Police "Body Cameras" Can't Help If They Are Turned Off.
In the wake of the situation in Ferguson, MO, President Obama has pledged $75 Million in federal funds, specifically to equip police officers with digital "body cameras". The idea, of course, is that these cameras will objectively capture encounters between police and citizens. This will take the "he said, she said" element out of the equation. It will eliminate the human elements that have led to infamously unreliable eyewitness accounts. It will protect the police from false accusations. It will keep police "more honest". All of this may be true, so long as the cameras are actually working and on, and if the footage is properly preserved.
I am a criminal defense and car accident attorney. As such, I have over the last 15 years routinely requested and examined police audio-video evidence. Advances in digital technology have led to nearly every police vehicle, and nearly every police interview room, being equipped with audio-video equipment. I want the audio-video record for obvious reasons: It is often the best evidence of what actually happened, and of what actually was said. It can be the best or worst evidence for a client; but it is the truth that matters most.
In the case of most police squad cars, the digital equipment is designed to be perpetually on. The system is designed to preserve the audio and/or video record anytime an officer activates emergency lights or sirens, or manually starts recording. In either case, the equipment will also capture a period of time before the equipment was activated. Importantly, officers are equipped with wireless microphones on their persons, which often allows them to record witness statements.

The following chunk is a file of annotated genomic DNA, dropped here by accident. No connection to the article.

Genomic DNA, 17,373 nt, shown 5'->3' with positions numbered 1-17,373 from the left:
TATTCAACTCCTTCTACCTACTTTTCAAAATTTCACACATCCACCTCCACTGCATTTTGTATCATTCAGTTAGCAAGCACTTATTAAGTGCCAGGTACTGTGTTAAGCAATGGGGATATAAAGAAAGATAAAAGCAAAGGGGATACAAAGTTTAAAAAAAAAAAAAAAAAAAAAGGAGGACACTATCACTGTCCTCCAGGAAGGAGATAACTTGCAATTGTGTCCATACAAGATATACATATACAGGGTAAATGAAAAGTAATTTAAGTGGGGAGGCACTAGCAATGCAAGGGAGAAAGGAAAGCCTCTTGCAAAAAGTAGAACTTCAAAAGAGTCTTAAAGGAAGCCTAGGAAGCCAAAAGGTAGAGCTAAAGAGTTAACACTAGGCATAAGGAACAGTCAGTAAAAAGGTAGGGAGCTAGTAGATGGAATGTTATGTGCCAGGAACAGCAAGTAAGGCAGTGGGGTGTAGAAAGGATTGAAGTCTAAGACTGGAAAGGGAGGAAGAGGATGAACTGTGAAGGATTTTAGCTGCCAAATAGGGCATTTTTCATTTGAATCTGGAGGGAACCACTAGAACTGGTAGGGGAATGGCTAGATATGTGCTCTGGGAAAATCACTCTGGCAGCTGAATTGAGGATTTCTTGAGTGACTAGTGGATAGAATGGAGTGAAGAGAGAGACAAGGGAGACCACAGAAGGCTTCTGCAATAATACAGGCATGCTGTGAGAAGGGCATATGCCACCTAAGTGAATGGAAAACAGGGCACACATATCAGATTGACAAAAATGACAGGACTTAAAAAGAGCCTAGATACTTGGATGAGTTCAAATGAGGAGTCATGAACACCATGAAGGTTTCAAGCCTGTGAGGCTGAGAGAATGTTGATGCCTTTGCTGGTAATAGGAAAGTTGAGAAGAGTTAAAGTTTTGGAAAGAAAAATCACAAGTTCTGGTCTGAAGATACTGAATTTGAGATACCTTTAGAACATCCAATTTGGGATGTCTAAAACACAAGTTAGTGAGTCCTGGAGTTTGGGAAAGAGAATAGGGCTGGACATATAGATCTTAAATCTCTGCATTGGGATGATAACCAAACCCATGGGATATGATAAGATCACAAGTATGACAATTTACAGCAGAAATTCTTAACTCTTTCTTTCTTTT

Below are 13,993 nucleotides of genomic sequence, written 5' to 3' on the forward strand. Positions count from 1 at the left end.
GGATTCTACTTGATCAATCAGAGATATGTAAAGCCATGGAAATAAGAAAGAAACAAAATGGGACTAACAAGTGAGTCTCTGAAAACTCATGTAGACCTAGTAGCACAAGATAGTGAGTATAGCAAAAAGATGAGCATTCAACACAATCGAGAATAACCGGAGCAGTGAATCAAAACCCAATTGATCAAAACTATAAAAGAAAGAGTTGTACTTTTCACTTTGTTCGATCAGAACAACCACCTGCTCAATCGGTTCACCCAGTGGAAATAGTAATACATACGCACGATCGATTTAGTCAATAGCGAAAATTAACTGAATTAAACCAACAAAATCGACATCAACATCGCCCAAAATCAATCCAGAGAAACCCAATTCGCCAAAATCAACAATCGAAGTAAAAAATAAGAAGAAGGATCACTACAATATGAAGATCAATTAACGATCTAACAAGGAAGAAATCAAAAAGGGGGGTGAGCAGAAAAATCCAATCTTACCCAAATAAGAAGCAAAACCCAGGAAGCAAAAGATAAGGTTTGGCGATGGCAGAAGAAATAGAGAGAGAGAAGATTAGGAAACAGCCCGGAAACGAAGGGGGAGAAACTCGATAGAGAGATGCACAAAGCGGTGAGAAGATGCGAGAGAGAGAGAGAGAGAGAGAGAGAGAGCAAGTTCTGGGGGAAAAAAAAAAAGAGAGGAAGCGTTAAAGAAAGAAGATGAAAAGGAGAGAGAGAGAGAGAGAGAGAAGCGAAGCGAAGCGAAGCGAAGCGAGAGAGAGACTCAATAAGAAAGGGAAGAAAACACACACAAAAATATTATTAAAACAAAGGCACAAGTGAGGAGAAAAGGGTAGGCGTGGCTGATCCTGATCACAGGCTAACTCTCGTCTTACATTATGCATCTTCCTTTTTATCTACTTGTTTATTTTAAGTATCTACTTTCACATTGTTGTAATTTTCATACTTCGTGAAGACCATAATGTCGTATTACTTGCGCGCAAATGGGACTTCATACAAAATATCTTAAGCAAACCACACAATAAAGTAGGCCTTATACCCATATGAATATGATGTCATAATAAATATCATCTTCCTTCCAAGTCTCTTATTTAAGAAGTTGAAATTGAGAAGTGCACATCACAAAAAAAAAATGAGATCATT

Most law enforcement agencies have in place orders dictating how the audio and/or video equipment is to be used and maintained. These orders usually require officers to inspect the equipment at the outset of their shift, to ensure it is properly functioning. These orders also require that officers actually use the equipment to preserve evidence, allowing few exceptions.
Despite these orders, there is, in my opinion, a shocking percentage of cases where video and/or audio-recorded squad evidence is not being properly captured and/or is not being properly preserved. I have seen many cases of field sobriety tests done out of view of the camera. I have seen many cases where officers' microphones are turned off; selectively turned off and on; or not functioning at all, while reportedly incriminating statements are being made. I have seen multiple cases of audio-video not being recorded because the digital storage device was "full" or the equipment was down. I have seen many cases where there is no video, no audio, and no explanation at all. This very morning, I received a letter from the Town of Campbell Police Department, in response to my request, saying only, "[D]ue to computer issues we are unable to retrieve any audio/video recordings of this incident."
I don't like to be critical of the police; but it is part of my job description. I am also a citizen, and I rely on the police, just like everyone else. Police are human. They also have tough jobs. Mistakes will happen. That having been said, if it is true that "the conqueror gets to write history", then this technology must not only be available to the police, it must be properly used by them. We cannot tolerate the selective or sloppy use of police cameras.
Chris Dyer, Attorney and Counselor at Law, Onalaska, WI.